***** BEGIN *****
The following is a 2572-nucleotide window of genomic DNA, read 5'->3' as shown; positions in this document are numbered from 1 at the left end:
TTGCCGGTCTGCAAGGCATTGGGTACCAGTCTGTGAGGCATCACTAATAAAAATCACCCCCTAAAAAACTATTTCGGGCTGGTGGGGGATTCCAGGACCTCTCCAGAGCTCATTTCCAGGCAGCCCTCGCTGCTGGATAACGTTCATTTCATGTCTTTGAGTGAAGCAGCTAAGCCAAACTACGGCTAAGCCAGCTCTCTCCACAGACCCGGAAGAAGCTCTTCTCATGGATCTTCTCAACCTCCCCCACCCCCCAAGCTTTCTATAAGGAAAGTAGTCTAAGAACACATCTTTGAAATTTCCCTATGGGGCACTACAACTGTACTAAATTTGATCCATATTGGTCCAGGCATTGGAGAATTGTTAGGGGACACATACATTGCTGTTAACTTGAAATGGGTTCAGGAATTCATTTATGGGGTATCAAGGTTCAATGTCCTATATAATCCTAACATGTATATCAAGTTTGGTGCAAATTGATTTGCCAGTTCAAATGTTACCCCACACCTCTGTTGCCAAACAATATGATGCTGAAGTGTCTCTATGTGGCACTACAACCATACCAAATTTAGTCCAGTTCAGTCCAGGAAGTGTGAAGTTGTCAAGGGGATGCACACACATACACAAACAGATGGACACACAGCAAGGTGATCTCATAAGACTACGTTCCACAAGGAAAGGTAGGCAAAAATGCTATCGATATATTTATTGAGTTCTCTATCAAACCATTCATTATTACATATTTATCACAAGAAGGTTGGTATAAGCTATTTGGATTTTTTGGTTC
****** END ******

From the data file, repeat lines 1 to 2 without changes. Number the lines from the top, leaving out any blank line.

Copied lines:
The following is a 2572-nucleotide window of genomic DNA, read 5'->3' as shown; positions in this document are numbered from 1 at the left end:
TTGCCGGTCTGCAAGGCATTGGGTACCAGTCTGTGAGGCATCACTAATAAAAATCACCCCCTAAAAAACTATTTCGGGCTGGTGGGGGATTCCAGGACCTCTCCAGAGCTCATTTCCAGGCAGCCCTCGCTGCTGGATAACGTTCATTTCATGTCTTTGAGTGAAGCAGCTAAGCCAAACTACGGCTAAGCCAGCTCTCTCCACAGACCCGGAAGAAGCTCTTCTCATGGATCTTCTCAACCTCCCCCACCCCCCAAGCTTTCTATAAGGAAAGTAGTCTAAGAACACATCTTTGAAATTTCCCTATGGGGCACTACAACTGTACTAAATTTGATCCATATTGGTCCAGGCATTGGAGAATTGTTAGGGGACACATACATTGCTGTTAACTTGAAATGGGTTCAGGAATTCATTTATGGGGTATCAAGGTTCAATGTCCTATATAATCCTAACATGTATATCAAGTTTGGTGCAAATTGATTTGCCAGTTCAAATGTTACCCCACACCTCTGTTGCCAAACAATATGATGCTGAAGTGTCTCTATGTGGCACTACAACCATACCAAATTTAGTCCAGTTCAGTCCAGGAAGTGTGAAGTTGTCAAGGGGATGCACACACATACACAAACAGATGGACACACAGCAAGGTGATCTCATAAGACTACGTTCCACAAGGAAAGGTAGGCAAAAATGCTATCGATATATTTATTGAGTTCTCTATCAAACCATTCATTATTACATATTTATCACAAGAAGGTTGGTATAAGCTATTTGGATTTTTTGGTTC